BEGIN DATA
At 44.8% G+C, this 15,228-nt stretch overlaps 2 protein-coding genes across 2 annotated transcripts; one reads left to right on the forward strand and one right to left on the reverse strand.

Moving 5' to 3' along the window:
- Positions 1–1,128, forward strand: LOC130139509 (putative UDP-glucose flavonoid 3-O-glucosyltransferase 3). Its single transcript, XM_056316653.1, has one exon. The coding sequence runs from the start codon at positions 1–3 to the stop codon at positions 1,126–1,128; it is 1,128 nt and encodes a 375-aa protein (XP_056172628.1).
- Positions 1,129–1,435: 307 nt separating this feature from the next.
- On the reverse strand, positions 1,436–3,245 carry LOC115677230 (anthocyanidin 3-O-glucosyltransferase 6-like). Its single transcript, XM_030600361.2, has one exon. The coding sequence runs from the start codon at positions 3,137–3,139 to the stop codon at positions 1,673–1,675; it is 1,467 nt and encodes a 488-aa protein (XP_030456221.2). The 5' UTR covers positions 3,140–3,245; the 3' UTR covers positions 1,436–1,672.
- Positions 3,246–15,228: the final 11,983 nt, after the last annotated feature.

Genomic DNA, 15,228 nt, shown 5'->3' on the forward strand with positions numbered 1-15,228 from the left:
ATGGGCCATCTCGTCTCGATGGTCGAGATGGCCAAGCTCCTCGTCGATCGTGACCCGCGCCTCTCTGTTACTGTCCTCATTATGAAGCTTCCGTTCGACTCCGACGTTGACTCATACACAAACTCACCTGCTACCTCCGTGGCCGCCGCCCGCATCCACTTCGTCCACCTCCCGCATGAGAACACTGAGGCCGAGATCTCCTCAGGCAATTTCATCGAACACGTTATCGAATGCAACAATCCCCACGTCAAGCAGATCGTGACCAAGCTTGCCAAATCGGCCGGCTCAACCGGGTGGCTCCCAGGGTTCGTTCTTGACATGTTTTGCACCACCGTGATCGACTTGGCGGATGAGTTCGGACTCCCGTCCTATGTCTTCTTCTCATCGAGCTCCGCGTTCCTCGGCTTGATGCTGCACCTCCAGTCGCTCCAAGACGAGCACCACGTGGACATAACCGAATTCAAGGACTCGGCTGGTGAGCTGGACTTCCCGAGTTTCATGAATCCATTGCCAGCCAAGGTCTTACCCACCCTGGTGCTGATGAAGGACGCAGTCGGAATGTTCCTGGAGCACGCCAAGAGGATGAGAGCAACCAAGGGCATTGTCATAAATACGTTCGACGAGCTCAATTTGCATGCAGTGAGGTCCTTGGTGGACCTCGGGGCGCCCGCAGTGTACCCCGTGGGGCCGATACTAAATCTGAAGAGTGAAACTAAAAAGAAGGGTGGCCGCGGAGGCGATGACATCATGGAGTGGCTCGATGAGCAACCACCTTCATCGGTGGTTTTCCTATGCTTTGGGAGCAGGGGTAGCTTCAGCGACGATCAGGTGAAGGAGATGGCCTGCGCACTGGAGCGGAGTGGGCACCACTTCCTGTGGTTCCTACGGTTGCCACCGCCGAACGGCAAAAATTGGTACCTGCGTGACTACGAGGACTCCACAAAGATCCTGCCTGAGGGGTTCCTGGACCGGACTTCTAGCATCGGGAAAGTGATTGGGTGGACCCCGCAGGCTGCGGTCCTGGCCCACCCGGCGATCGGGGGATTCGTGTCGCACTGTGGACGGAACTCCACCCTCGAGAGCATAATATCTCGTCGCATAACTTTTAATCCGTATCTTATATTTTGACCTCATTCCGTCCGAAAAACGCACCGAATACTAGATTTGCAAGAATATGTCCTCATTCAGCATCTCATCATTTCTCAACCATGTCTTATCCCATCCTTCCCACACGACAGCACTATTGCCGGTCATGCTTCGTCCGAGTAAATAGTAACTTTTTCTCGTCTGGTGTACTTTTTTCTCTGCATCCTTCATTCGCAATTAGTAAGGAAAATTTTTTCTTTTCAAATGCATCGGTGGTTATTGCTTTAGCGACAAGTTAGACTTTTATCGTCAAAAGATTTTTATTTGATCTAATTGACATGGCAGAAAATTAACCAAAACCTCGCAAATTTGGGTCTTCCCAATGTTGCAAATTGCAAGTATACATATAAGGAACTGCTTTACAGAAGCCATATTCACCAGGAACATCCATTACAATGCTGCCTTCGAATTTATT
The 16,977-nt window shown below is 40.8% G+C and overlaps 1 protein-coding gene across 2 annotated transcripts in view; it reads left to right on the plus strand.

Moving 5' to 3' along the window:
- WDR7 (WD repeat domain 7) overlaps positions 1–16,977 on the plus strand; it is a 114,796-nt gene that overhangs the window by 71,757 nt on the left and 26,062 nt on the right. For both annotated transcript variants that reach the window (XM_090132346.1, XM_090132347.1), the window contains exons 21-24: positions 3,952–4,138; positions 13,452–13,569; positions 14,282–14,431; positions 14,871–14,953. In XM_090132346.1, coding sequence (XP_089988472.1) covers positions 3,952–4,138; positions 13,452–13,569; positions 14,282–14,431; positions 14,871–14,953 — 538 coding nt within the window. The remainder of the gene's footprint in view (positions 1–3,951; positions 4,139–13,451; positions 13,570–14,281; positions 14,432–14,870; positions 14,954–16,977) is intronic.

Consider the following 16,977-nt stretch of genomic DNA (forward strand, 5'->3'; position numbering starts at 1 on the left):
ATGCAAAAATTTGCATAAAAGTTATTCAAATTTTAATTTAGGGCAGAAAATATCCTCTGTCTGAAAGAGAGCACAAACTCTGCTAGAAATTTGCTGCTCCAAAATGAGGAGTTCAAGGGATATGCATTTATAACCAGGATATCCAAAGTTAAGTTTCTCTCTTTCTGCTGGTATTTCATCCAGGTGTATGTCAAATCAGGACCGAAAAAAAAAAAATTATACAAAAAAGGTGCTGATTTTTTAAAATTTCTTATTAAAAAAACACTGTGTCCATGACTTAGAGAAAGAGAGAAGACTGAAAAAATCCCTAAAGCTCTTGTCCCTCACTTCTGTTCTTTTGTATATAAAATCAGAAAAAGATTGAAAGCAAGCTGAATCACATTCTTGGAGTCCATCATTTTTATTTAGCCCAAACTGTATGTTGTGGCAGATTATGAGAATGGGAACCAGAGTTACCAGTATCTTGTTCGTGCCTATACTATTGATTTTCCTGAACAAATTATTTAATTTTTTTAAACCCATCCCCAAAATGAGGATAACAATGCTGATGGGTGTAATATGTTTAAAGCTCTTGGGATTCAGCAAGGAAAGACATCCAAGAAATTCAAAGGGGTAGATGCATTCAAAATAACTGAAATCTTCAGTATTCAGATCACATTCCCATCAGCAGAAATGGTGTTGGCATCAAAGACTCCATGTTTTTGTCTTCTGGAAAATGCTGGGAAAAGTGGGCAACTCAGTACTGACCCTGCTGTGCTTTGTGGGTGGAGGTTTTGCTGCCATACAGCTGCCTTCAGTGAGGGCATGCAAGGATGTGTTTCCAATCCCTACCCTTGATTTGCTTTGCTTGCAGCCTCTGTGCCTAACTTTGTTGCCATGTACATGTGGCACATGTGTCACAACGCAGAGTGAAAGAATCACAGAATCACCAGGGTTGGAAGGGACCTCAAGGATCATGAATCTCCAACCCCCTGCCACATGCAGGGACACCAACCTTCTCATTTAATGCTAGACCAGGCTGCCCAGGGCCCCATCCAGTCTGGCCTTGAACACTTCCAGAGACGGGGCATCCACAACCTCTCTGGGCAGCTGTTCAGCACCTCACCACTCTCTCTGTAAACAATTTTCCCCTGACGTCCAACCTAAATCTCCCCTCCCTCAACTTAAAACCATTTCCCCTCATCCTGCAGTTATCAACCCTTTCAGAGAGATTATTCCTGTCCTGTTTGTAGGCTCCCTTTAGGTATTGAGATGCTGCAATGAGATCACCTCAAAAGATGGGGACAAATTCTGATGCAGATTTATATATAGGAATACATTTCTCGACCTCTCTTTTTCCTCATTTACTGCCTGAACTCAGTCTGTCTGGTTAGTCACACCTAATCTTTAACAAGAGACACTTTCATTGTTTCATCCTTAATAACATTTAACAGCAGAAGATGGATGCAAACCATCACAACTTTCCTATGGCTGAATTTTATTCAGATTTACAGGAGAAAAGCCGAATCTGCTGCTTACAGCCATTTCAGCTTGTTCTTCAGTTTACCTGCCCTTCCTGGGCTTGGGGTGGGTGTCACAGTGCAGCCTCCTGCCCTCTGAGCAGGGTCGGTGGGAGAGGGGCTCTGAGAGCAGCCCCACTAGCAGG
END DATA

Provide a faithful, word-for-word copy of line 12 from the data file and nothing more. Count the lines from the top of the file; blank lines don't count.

Consider the following 16,977-nt stretch of genomic DNA (forward strand, 5'->3'; position numbering starts at 1 on the left):